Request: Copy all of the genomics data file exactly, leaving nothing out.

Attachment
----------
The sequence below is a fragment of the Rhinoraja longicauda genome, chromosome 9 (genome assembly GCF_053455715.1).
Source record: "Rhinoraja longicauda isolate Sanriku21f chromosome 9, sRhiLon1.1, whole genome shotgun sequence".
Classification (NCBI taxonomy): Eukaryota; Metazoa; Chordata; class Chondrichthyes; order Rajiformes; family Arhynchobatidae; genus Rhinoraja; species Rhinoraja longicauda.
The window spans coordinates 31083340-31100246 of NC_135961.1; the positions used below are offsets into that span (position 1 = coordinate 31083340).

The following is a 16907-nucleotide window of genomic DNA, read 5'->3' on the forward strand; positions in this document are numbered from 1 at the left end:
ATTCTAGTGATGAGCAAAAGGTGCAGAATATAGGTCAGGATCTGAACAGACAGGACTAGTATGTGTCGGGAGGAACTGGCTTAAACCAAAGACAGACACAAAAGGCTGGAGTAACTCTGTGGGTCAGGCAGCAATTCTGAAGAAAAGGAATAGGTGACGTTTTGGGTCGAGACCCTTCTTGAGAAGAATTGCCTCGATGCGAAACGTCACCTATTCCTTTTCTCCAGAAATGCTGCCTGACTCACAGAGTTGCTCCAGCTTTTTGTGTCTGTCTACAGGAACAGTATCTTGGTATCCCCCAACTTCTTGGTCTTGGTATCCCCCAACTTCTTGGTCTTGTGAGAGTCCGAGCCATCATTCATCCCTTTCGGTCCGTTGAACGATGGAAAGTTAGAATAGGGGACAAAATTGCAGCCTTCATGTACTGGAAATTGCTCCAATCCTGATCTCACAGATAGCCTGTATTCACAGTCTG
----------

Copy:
The sequence below is a fragment of the Rhinoraja longicauda genome, chromosome 9 (genome assembly GCF_053455715.1).
Source record: "Rhinoraja longicauda isolate Sanriku21f chromosome 9, sRhiLon1.1, whole genome shotgun sequence".
Classification (NCBI taxonomy): Eukaryota; Metazoa; Chordata; class Chondrichthyes; order Rajiformes; family Arhynchobatidae; genus Rhinoraja; species Rhinoraja longicauda.
The window spans coordinates 31083340-31100246 of NC_135961.1; the positions used below are offsets into that span (position 1 = coordinate 31083340).

The following is a 16907-nucleotide window of genomic DNA, read 5'->3' on the forward strand; positions in this document are numbered from 1 at the left end:
ATTCTAGTGATGAGCAAAAGGTGCAGAATATAGGTCAGGATCTGAACAGACAGGACTAGTATGTGTCGGGAGGAACTGGCTTAAACCAAAGACAGACACAAAAGGCTGGAGTAACTCTGTGGGTCAGGCAGCAATTCTGAAGAAAAGGAATAGGTGACGTTTTGGGTCGAGACCCTTCTTGAGAAGAATTGCCTCGATGCGAAACGTCACCTATTCCTTTTCTCCAGAAATGCTGCCTGACTCACAGAGTTGCTCCAGCTTTTTGTGTCTGTCTACAGGAACAGTATCTTGGTATCCCCCAACTTCTTGGTCTTGGTATCCCCCAACTTCTTGGTCTTGTGAGAGTCCGAGCCATCATTCATCCCTTTCGGTCCGTTGAACGATGGAAAGTTAGAATAGGGGACAAAATTGCAGCCTTCATGTACTGGAAATTGCTCCAATCCTGATCTCACAGATAGCCTGTATTCACAGTCTG